Are Australian Consumers Breaking Up With Valentine's Day?
Updated: Feb 14, 2019
As Valentine's Day looms, Australian retailers have gotten their promos and love deals ready for one of their busiest shopping periods, however this year may not be as rosy as previous years and we are expected to see quite a decline in V-Day retail spending in 2019. Are Australians breaking up with Valentine's Day?
Not quite. Purses are anticipated to loosen over the Valentine’s period, despite weak consumer confidence, according to new data from IBISWorld. Although we will see a decline in store spending, there will be an upturn in spending on experiences, especially among younger shoppers. It’s not surprising given the progression in our economy that sees Australians increasingly spending more on leisure and entertainment and less on “things”. Are we becoming less materialistic? It would certainly seem so.
In fact, it looks quite rosy from a relationship standpoint, with research indicating that Australians think that 14 February is more about gestures than gifts. Trust me, no-one ever bonded over a designer bag or a Cartier watch. Brought a smile to my face, yes, added some bling to my outfits, sure… do I love it? Absolutely... but what else. ME Bank’s latest Love and Money survey reveals that Australians are increasingly embracing the sentiment of experiences over things. According to the study, 81% of Australian couples think it’s the thought that counts, with only 56% of Aussies saying they will even celebrate the occasion this year.
Valentine's Day may have just surpassed its time in the sun.
From the looks, Valentine's Day may have just surpassed its time in the sun with years of oversaturated marketing and commercialisation of the day causing shoppers to be increasingly put off. Love isn’t about things. It’s about the thought, the gesture. And, it’s not about one day, it’s about a lifetime.
Australia isn’t alone when it comes backing off from V-Day in 2019. A recent survey by the National Retail Federation confirms that the number of Americans planning to celebrate Valentine's Day has fallen to its lowest level in more than a decade, with around 50% of those surveyed saying they planned to celebrate it, down from two-thirds a decade ago.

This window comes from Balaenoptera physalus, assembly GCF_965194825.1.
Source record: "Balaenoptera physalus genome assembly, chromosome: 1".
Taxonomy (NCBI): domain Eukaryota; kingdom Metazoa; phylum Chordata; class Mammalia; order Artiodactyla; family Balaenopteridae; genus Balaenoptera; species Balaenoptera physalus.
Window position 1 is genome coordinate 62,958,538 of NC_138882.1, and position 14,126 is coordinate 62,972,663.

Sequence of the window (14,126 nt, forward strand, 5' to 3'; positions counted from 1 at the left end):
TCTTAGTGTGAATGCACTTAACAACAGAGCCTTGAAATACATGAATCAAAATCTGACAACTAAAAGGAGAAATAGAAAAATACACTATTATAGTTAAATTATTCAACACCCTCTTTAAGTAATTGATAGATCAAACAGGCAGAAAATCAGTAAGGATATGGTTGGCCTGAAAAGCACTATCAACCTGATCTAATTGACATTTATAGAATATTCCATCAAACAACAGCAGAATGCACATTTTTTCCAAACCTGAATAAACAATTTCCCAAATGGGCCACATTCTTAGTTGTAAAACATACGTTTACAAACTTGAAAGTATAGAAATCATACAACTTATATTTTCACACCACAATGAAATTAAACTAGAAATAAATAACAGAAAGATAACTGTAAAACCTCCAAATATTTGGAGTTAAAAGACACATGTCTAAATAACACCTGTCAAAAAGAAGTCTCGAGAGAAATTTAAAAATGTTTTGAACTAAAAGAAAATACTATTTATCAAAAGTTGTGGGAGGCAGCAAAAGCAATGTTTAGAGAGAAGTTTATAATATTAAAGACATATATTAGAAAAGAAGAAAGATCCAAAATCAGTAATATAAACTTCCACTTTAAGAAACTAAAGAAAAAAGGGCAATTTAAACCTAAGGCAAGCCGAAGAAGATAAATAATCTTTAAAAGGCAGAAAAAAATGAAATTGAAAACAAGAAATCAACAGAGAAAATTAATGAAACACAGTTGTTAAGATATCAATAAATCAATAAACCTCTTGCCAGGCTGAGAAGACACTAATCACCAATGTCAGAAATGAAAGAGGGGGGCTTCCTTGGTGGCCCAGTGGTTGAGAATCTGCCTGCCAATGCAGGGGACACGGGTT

If we’re talking love, things count for less. Experiences are everything.
But, the marketing hype continues around the day, and to be honest, I’m kind of cringing when I see an ad about spoiling your loved ones with things like heart shaped jewellery or chocolates. I’m a bit of a health nut so if you’re in the market to buy me a gift, stay clear from chocolates, and even at 13 years old, I never wore hearts. And the research indicates I’m not alone here. Hearts and chocolates aside, Australians are valuing experiences more than things, and if we’re talking love, that would certainly be the way to go - things count for less. Experiences are everything.
Based on the research, I expected that consumers this year will prioritise creating memories through experiences and outings over traditional presents and spending will increase towards hotels, restaurants and other leisure and entertainment activities. Of course, some will still splurge on traditional gifts like jewellery and flowers, however with the rise in health concerns associated with diabetes and weight, I predict people will pull back on gifts like chocolates and cupcakes.
With all that said, there’s nothing wrong with being spendy on your loved one. If I’m going to be honest, I love being spoilt, but to do this you don’t have to wait for 14th February. You can do it anytime, any day, when you you feel inspired to. In fact, that’ll probably be the perfect timing for it, in the perfect moment with the perfect sentiment attached.